Big Tech CEO’s Testify on Anti-Trust Violations, Records of Stifling Competitors

This week, four of the most powerful men in the U.S. Tech industry were questioned on whether their platforms have violated anti-trust laws in recent years as they have risen to dominate the internet…

This hearing comes after more than a year of research by the House Judiciary’s Anti-Trust subcommittee to determine whether the largest tech companies in the country have achieved such a major monopoly that they are illegally stifling their much smaller competitors.

Because of the coronavirus pandemic, these testimonies are being carried out virtually, and the lineup includes Alphabet CEO Sundar Pichai, Facebook CEO Mark Zuckerberg, Apple CEO Tim Cook, and one of the richest men in the world—Amazon CEO Jeff Bezos.

Each of these companies have been accused of stifling smaller competitors in order to promote their own products and interests. For Apple, it’s their App store and accusations that they intentionally bury competitors in search results, and that they charge significant fees for apps to remain in their store.

Amazon has also been accused of stifling third-party sellers through search result rankings and by charging large shipping and warehouse fees. And it has even been accused of learning from the analytics used by smaller vendors to improve its own products.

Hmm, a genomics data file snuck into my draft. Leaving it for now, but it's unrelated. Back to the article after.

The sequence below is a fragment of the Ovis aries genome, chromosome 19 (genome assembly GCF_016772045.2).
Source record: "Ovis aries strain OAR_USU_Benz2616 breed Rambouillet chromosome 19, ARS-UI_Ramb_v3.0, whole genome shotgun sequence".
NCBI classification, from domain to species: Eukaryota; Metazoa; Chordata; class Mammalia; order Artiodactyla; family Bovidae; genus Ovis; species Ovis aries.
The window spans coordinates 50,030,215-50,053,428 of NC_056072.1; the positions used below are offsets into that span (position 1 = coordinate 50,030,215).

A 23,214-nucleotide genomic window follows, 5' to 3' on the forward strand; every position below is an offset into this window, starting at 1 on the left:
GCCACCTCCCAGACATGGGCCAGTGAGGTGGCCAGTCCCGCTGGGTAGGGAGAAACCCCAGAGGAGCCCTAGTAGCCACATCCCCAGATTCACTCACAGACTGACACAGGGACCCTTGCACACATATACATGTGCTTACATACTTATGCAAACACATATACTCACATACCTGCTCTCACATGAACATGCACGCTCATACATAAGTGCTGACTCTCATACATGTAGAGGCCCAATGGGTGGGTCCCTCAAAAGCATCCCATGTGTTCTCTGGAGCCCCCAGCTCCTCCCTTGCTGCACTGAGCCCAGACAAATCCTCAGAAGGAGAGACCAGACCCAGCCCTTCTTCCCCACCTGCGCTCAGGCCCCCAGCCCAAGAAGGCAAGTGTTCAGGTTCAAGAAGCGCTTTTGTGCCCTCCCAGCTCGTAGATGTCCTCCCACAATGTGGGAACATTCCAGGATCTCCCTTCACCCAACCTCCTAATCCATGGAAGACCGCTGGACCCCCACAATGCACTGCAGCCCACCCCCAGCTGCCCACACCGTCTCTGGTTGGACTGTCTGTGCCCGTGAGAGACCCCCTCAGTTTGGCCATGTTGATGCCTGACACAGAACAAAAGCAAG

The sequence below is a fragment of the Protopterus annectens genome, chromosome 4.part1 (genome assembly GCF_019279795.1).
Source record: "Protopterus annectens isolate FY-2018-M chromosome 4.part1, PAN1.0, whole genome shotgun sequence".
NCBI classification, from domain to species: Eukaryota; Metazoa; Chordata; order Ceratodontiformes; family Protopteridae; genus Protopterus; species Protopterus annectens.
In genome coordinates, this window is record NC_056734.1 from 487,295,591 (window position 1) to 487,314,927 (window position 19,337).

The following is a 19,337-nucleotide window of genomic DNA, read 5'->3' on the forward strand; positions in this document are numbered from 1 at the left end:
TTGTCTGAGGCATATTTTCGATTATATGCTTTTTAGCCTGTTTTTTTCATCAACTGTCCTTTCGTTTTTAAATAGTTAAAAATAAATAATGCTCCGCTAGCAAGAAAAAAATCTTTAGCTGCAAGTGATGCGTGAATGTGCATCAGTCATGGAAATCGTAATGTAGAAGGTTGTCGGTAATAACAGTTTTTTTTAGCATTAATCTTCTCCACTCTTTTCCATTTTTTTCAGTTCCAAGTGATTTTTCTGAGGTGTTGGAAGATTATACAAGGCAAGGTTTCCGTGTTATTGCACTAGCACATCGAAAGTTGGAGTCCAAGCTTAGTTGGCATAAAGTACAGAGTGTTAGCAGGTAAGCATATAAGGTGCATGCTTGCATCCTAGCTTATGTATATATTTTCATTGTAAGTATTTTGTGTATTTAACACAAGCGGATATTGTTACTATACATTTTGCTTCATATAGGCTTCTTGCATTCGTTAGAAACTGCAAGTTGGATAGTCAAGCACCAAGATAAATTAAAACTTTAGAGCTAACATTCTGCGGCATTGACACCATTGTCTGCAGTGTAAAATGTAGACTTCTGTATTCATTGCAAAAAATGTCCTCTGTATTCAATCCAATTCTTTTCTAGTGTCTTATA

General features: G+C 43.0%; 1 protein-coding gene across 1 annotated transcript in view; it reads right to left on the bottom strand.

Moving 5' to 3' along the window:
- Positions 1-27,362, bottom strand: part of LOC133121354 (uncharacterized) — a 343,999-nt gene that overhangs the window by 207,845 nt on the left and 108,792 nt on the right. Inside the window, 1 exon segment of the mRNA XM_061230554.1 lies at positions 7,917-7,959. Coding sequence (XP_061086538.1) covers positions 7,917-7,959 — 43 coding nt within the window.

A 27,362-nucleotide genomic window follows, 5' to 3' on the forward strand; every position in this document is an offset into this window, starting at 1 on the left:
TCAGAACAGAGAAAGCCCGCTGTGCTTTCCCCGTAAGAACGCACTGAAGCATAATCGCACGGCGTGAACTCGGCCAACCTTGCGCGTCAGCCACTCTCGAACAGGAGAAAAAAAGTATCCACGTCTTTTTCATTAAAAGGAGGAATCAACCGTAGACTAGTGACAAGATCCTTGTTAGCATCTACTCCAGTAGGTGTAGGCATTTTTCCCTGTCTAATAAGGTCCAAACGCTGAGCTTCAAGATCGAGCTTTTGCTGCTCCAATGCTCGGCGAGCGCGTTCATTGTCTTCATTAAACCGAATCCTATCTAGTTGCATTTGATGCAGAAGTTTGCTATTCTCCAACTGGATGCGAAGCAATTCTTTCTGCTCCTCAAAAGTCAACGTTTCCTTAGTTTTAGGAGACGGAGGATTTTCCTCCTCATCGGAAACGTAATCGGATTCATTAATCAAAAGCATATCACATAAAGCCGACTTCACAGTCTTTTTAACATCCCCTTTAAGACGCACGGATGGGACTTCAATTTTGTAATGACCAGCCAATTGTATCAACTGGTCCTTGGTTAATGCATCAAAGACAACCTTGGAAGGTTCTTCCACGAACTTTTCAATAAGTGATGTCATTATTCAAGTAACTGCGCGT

Then, Google has also been widely criticized for the way they rank their search results, and back in 2017, they were fined $2.7 Billion by the European Commission for pushing their own products over competitors.

Finally, Facebook has been criticized for its social media domination through the acquisition of Instagram and WhatsApp, and various privacy concerns that have plagued the company for years.

We did see prepared opening statements from each of these CEO’s, but none of them directly addressed the concerns that led to this hearing.

As the chairman of the subcommittee noted in his opening remarks, this investigation is crucial right now, because during the shutdown due to the coronavirus pandemic, small businesses have been hit the hardest, while these tech companies have grown even more powerful.

“Prior to the COVID-19 Pandemic, these corporations already stood out as titans in our economy. In the wake of COVID-19, however, they’re likely to emerge stronger and more powerful than every before as American families shift more of their work, shopping and communication online, these giants stand to profit. Locally-owned businesses, meanwhile, mom and pop store on Main Street face an economic crisis unlike any in recent history,” said Rep. David Cicilline.

There are also a number of concerns about the amount of data these companies are gathering from their users, what is being done with that information, and the lack of oversight surrounding it.

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Rachel Blevins is a journalist who aspires to break the left/right paradigm in media and politics by pursuing truth and questioning existing narratives.

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